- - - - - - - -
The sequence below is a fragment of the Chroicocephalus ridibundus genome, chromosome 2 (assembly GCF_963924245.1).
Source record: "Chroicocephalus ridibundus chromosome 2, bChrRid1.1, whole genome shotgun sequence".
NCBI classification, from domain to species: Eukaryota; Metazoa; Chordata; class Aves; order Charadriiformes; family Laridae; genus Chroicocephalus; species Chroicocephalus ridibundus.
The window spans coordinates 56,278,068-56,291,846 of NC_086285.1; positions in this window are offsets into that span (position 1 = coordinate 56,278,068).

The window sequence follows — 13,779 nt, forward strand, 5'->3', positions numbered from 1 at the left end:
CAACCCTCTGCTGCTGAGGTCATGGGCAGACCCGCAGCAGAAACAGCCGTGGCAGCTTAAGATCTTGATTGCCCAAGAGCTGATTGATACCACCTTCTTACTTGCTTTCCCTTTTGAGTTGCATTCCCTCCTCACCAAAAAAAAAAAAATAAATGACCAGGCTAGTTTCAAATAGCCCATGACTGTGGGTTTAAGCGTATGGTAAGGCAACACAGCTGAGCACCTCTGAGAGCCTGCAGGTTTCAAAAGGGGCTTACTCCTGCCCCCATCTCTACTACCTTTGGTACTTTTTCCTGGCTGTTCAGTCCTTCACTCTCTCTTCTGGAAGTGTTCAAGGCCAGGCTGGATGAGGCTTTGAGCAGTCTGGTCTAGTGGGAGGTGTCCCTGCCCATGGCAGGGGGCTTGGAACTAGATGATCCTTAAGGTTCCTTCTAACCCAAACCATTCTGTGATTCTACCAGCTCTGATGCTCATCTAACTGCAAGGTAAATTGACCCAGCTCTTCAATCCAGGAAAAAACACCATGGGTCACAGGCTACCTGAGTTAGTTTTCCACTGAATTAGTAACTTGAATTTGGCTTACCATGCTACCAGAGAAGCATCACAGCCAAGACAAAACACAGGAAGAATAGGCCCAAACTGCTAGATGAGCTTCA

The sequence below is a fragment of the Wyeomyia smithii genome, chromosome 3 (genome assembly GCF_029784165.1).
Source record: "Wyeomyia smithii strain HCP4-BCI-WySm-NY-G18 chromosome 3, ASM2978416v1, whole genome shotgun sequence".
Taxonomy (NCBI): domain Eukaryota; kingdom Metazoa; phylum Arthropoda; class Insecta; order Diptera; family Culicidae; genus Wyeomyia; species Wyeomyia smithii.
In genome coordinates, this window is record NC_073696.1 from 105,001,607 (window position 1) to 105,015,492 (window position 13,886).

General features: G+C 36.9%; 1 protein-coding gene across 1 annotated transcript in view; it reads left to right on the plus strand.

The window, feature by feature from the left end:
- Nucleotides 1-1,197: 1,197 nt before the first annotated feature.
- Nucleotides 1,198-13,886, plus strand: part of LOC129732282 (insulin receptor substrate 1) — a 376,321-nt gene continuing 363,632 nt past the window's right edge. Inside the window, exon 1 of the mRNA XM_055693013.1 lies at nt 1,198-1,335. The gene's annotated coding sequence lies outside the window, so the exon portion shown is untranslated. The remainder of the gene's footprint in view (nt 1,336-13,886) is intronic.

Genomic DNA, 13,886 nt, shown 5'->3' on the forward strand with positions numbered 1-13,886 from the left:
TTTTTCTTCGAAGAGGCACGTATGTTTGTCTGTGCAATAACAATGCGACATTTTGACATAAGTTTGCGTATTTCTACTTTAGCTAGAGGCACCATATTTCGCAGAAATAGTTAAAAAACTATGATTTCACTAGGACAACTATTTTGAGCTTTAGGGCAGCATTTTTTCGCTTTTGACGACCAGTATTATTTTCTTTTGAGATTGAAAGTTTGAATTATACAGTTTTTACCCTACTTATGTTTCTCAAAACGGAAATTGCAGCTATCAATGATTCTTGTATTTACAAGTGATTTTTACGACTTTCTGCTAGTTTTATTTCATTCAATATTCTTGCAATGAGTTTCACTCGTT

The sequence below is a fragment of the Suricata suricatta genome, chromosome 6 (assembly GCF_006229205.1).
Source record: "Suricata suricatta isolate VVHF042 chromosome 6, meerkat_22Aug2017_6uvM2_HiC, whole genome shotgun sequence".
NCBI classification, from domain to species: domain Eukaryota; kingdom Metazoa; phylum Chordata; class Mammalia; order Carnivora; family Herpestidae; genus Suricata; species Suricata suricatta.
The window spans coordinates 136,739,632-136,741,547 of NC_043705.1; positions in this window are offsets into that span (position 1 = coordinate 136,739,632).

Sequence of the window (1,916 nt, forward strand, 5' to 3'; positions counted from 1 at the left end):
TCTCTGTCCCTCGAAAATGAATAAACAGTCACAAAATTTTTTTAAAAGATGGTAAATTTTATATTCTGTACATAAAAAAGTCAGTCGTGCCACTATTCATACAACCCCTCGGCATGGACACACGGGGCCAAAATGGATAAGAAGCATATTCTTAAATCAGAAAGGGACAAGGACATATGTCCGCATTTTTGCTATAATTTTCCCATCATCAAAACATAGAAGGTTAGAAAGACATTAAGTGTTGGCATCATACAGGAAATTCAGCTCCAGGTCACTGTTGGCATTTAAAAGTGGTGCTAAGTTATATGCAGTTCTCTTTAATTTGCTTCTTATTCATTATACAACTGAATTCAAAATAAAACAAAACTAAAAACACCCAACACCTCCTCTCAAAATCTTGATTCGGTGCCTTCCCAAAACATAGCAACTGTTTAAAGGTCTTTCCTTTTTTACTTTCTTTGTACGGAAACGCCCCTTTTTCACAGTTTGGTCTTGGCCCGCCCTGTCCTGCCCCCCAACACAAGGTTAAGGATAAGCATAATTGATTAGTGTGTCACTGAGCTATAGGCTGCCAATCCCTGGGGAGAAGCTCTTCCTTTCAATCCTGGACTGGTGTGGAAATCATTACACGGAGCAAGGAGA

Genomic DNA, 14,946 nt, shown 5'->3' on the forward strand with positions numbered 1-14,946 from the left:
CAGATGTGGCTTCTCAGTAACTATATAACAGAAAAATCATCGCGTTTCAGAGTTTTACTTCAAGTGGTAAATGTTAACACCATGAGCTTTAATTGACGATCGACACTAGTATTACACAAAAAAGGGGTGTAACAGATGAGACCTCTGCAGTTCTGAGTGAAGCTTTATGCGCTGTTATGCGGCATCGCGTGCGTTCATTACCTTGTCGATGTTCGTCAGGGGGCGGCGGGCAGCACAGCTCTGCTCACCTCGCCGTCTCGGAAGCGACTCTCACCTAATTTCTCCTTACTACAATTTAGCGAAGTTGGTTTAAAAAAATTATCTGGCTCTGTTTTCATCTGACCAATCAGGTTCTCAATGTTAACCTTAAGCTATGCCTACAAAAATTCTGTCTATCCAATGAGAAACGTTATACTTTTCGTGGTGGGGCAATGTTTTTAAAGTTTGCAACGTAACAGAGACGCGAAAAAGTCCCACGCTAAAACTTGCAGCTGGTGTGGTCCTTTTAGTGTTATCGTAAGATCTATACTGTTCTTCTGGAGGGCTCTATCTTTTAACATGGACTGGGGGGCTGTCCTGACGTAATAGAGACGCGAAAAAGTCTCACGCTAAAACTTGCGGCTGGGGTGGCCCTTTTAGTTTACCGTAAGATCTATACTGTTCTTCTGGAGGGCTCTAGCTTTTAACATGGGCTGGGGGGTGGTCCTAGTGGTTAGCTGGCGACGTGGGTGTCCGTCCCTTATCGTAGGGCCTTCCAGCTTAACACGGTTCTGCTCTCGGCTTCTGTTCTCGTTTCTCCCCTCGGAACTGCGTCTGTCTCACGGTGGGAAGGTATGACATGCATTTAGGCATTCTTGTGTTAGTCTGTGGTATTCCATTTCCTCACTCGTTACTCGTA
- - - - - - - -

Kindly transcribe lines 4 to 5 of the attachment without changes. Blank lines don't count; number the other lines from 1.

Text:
The window spans coordinates 56,278,068-56,291,846 of NC_086285.1; positions in this window are offsets into that span (position 1 = coordinate 56,278,068).

The window sequence follows — 13,779 nt, forward strand, 5'->3', positions numbered from 1 at the left end: